Family Meetings

March 14, 2008
By Antoine Calfat, Arlington, VA

One thing I hate is having to talk to my relatives, especially the elderly ones. Its not that I don’t like them, its just that first awkward conversation with them after a long year away…
“Hi grandma,” you say at first sight.
“Hello Antoine,” she says beaming.
A two-kiss hello.
“Wow, you’ve grown so much,” she will say.
“Only because you’re shrinking with every passing minute,” you think to yourself.
“Thanks grandma,” you actually say.
An awkward three-second now settles, the first of many. Feel free to take refuge in looking around the home even though this place hasn’t been redecorated for 20 years.
“So how’s school,” she will ask.
“Pretty good,” you can always feel free to put as much exasperation and as little enthusiasm here as possible, she will not pick up the hint.
“So what grade are you in now,” at this point many old people will get the sense to grab your arm. They do this subconsciously because so many people walk away while they are talking to them. You are now subject to whatever conversation they want.
“In tenth grade.”
“And how are you liking it?” she will continue even though you are visibly losing interest with every word she speaks.
“Umm, it’s ok I guess,” a second’s hesitation then your natural social instinct tells you to uphold at least some of the conversation. “We moved into a new school,” slips past.
“Really? Wow,” she says. It is sometimes impossible to tell whether they are sincerely interested. “Is it nice?” she will ask.
No, they built a six million dollar school that looks worse than the old one, you sarcastically think to yourself, furious that you kept the conversation going in this direction.
“Yeah, it’s pretty nice” you will say through gritted teeth.
“I bet they built it very hi-tech now right?”
Electricity is hi-tech for you.
“Yeah, they have Smart-boards in every room,” you let slip.
“What are those?”
Crap, you are now resigned to explain to her all about Smart-boards. And so it goes on for about another hour. After that, however, individual conversations become larger group conversations as people listen to other’s conversations for lack of something to talk about…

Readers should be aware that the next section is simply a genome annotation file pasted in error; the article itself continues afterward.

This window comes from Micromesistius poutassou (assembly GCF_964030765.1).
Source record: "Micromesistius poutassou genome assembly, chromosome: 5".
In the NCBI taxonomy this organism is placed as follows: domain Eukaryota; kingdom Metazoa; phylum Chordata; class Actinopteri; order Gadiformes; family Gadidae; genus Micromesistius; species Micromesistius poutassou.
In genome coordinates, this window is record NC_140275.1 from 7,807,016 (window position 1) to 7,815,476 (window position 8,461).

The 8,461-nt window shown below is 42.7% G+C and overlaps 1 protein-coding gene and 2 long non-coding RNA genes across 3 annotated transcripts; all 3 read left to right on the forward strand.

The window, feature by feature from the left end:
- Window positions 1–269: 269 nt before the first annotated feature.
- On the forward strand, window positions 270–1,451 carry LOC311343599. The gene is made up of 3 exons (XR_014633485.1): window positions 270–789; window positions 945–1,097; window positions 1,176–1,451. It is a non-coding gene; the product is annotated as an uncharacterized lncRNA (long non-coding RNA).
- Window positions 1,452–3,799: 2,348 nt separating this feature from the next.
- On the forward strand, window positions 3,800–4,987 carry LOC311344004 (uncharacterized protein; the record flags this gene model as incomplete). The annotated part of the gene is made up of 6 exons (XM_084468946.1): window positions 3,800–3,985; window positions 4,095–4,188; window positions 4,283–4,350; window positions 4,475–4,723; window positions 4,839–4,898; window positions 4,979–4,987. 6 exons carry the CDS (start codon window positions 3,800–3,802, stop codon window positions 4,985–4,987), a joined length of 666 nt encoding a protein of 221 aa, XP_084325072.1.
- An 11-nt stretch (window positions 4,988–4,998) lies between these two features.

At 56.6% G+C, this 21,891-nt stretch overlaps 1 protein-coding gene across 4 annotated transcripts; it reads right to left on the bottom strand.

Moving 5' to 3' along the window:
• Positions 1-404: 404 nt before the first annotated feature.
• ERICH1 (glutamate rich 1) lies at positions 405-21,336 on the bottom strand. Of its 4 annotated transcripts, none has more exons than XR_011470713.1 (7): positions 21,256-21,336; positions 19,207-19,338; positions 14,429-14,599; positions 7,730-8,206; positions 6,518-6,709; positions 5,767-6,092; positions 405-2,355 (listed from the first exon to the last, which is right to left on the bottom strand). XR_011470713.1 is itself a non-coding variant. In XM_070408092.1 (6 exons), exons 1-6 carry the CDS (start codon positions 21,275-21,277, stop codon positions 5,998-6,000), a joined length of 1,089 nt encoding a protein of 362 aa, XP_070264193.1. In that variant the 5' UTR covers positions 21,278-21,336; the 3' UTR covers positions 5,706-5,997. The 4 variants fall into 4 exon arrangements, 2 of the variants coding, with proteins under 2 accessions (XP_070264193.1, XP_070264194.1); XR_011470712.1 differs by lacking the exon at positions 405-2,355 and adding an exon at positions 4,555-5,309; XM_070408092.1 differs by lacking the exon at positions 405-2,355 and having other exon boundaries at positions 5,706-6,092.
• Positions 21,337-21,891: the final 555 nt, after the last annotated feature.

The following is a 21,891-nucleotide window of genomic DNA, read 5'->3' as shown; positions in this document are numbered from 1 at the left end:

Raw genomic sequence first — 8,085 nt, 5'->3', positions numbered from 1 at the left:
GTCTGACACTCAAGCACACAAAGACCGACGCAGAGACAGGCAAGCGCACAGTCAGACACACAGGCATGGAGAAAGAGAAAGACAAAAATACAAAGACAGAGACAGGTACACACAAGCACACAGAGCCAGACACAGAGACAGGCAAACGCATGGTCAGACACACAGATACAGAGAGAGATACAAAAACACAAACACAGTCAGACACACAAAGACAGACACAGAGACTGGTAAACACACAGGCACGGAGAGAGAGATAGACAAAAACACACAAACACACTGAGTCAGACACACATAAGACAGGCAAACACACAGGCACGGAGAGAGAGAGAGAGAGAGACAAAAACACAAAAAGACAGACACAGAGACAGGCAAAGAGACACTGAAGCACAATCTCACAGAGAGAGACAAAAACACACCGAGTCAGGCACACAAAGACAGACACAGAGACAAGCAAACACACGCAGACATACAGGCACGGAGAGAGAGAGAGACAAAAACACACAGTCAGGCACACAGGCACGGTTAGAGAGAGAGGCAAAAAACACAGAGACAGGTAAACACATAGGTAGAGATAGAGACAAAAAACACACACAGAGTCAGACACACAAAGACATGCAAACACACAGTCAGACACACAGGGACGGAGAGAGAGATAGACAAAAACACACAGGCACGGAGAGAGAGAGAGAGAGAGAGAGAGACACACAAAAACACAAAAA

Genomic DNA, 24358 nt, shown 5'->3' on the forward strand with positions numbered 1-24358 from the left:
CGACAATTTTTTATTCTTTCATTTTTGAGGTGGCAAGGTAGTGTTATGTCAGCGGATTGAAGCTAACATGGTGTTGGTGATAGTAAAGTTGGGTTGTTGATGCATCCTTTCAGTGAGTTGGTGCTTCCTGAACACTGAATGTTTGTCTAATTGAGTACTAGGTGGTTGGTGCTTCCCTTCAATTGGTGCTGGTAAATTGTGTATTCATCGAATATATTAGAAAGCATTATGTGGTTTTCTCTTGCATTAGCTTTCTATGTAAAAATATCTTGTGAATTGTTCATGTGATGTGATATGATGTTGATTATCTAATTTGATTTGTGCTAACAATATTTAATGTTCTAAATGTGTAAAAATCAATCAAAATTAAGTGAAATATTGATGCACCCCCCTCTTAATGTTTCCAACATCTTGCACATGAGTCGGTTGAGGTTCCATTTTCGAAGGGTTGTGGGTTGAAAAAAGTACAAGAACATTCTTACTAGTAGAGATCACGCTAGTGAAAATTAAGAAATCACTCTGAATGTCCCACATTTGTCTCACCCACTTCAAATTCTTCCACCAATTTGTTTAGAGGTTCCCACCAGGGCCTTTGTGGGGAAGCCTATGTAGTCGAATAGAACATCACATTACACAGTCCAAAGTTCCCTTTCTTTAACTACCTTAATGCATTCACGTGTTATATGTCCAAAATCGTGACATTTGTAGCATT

“… so then I says for him to shut up and pass me the salt!” Uncle Marc exclaims, chuckling slightly and clearly under the impression that he had told you all something very funny.
A few people smile weakly.
Now an uncomfortable silence comes around. Now this is one of the worst things about family meetings. Although these small moments of silence pass quickly they can utterly destroy a conversation. Leaving behind a silence so thick you could not walk through it. However, with so many people in a room, a reckless family member will soon break the silence.
“So how are you doing in school, Alex?” Uncle Marc has bravely attempted to restore conversation. “I hear you want to become a surgeon, you need pretty good grades for that.” Alex is not troubled at all by this subject. He is doing extremely well in his classes. The entire time he is talking you can see his father Uncle Rene behind him beaming at his son with a face so revolting it could make someone sick by staring at it too long. Well, you think to yourself, at least it wasn’t me.
“Wow, that’s great, Alex,” says Grandpa. “How about you Antoine, how are you doing?”
Jesus, why is it that every time that people talk to me it has to be about school?!
Now, at this point, take a moment to look around the room. Yes, see all those faces, the ones staring at you. There’re all expecting you to say something interesting so that they can convince themselves that being together as a family is fun.
“I’m doing fine.”
That wasn’t what they wanted. No one seems interested, perhaps this will be the last of these meetings you hopefully think to yourself.
“Well that’s good, that’s good,” he realizes that talking to you will not be an interesting conversation.
The conversation moves onto jobs, then future jobs. Then pretty much anything else that old people think are important. This entire time however you are simply sitting there and listening. At one point in the large, uninteresting conversation all about something completely pointless, someone will address you.
“You alright over there, Antoine?” Your aunt asks you.
“Yeah, I’m fine” you reply with a little too much exasperation.
Everyone takes your exasperation for tiredness from sickness. “Are you feeling well?” your mother asks you loudly. You now notice that you feeling slightly sick is the most interesting this that is happening here at the moment. This is probably why everyone is so concerned, they just want to do something that is not talking to the people around them. Typical, jumping on the bandwagon.
After another five minutes of questions concerning your health and shouting down your mom’s offers to take you to your inflatable mattress upstairs, you are all sitting around the living room once again. The uncomfortable silence has fallen again. You want this day to end, but it will drag on forever.

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